It was first used by neighbouring countries of ancient Armenia, the earliest attestations of the exonym Armenia date around the 6th century BC. In his trilingual Behistun Inscription dated to 517 BC, Darius I the Great of Persia refers to Urashtu as Armina (in Old Persian and Harminuya. In Greek, Αρμένιοι Armenians is attested from about the same time, xenophon, a Greek general serving in some of the Persian expeditions, describes many aspects of Armenian village life and hospitality in around 401 BC. He relates that the people spoke a language that to his ear sounded like the language of the Persians and it is further postulated that the name Hay comes from one of the two confederated, Hittite vassal states—the Ḫayaša-Azzi. Movses Khorenatsi, the important early medieval Armenian historian, wrote that the word Armenian originated from the name Armenak or Aram, the Armenian Highland lies in the highlands surrounding Mount Ararat, the highest peak of the region. In the Bronze Age, several states flourished in the area of Greater Armenia, including the Hittite Empire, soon after Hayasa-Azzi were Arme-Shupria, the Nairi and the Kingdom of Urartu, who successively established their sovereignty over the Armenian Highland.
Each of the nations and tribes participated in the ethnogenesis of the Armenian people. Under Ashurbanipal, the Assyrian empire reached the Caucasus Mountains, the modern capital of Armenia, was founded in 782 BC by king Argishti I. T. Gamkrelidze and V. Ivanov proposed the Indo-European homeland around the Armenian Highland, eric P. Hamp in his 2012 Indo-European family tree, groups the Armenian language along with Greek and Ancient Macedonian in the Pontic Indo-European subgroup. In Hamps view the homeland of this subgroup is the northeast coast of the Black Sea and he assumes that they migrated from there southeast through the Caucasus with the Armenians remaining after Batumi while the pre-Greeks proceeded westwards along the southern coast of the Black Sea. However, fresh genetics studies explain Armenian diversity by several mixtures of Eurasian populations that occurred between ~3,000 and ~2,000 b. c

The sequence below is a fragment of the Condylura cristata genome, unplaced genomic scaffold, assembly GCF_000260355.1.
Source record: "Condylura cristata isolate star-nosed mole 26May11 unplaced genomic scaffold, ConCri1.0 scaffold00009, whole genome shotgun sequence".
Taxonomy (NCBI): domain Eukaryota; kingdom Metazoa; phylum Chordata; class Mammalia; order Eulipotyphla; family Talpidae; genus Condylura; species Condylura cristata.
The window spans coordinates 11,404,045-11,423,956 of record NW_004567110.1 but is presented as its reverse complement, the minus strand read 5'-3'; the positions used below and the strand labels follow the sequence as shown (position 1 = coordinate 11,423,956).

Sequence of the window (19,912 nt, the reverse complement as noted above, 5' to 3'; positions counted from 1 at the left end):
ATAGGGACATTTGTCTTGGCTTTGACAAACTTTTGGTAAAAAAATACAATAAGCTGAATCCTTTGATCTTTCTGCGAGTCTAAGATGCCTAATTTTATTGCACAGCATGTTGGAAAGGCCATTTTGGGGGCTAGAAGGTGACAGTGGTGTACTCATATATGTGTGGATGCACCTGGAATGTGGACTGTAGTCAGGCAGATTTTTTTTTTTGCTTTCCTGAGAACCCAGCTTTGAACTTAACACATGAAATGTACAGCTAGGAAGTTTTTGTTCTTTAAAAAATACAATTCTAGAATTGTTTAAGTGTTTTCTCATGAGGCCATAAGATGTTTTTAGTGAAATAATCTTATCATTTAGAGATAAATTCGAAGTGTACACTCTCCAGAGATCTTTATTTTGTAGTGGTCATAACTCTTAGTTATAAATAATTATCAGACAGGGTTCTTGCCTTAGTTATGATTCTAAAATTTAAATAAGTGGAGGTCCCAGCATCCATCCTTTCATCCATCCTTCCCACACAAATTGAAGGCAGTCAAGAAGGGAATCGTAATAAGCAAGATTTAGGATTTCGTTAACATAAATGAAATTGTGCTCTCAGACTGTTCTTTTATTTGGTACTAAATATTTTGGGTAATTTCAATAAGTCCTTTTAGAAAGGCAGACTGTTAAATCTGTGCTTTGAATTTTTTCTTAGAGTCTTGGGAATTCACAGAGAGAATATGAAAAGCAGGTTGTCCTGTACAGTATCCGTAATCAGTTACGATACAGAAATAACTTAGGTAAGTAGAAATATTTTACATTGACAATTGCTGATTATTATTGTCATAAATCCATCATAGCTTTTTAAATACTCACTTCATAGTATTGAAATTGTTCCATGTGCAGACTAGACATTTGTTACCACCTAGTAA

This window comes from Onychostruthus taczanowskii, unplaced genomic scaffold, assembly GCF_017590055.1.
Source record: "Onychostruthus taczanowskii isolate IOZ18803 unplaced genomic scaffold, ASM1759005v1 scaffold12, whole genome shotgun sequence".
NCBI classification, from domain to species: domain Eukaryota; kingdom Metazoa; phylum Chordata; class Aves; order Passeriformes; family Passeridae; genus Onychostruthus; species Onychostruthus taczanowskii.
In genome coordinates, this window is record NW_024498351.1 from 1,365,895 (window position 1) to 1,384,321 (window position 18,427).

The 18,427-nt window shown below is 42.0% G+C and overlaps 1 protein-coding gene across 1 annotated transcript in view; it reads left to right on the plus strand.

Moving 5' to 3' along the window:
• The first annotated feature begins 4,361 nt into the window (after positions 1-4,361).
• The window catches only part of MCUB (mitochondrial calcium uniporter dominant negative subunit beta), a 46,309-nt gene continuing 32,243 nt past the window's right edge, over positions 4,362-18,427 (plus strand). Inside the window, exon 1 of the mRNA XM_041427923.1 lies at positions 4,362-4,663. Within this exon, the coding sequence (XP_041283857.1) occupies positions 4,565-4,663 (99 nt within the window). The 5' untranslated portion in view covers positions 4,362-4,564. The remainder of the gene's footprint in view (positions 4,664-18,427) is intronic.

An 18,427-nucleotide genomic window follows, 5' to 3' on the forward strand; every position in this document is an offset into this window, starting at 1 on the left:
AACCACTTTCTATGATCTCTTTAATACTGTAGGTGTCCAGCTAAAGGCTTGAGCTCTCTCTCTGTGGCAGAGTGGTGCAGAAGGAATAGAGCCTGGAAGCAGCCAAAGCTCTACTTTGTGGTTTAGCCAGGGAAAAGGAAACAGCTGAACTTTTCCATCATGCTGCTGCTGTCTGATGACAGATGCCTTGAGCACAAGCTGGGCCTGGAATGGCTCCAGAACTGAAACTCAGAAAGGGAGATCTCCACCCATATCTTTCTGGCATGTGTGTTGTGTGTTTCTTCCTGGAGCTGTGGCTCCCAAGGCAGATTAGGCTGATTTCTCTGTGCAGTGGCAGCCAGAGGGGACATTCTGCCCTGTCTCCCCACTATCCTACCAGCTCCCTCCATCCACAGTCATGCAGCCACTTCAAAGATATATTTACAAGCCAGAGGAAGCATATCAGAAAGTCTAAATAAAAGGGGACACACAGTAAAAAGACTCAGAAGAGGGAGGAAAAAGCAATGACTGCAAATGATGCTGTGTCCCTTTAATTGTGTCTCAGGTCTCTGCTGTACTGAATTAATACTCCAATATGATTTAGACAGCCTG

Alexander the Great
Alexander III of Macedon, commonly known as Alexander the Great, was a king of the Ancient Greek kingdom of Macedon and a member of the Argead dynasty. He was born in Pella in 356 BC and succeeded his father Philip II to the throne at the age of twenty and he was undefeated in battle and is widely considered one of historys most successful military commanders. During his youth, Alexander was tutored by Aristotle until the age of 16, after Philips assassination in 336 BC, he succeeded his father to the throne and inherited a strong kingdom and an experienced army. Alexander was awarded the generalship of Greece and used this authority to launch his fathers Panhellenic project to lead the Greeks in the conquest of Persia, in 334 BC, he invaded the Achaemenid Empire and began a series of campaigns that lasted ten years. Following the conquest of Anatolia, Alexander broke the power of Persia in a series of battles, most notably the battles of Issus. He subsequently overthrew Persian King Darius III and conquered the Achaemenid Empire in its entirety, at that point, his empire stretched from the Adriatic Sea to the Indus River.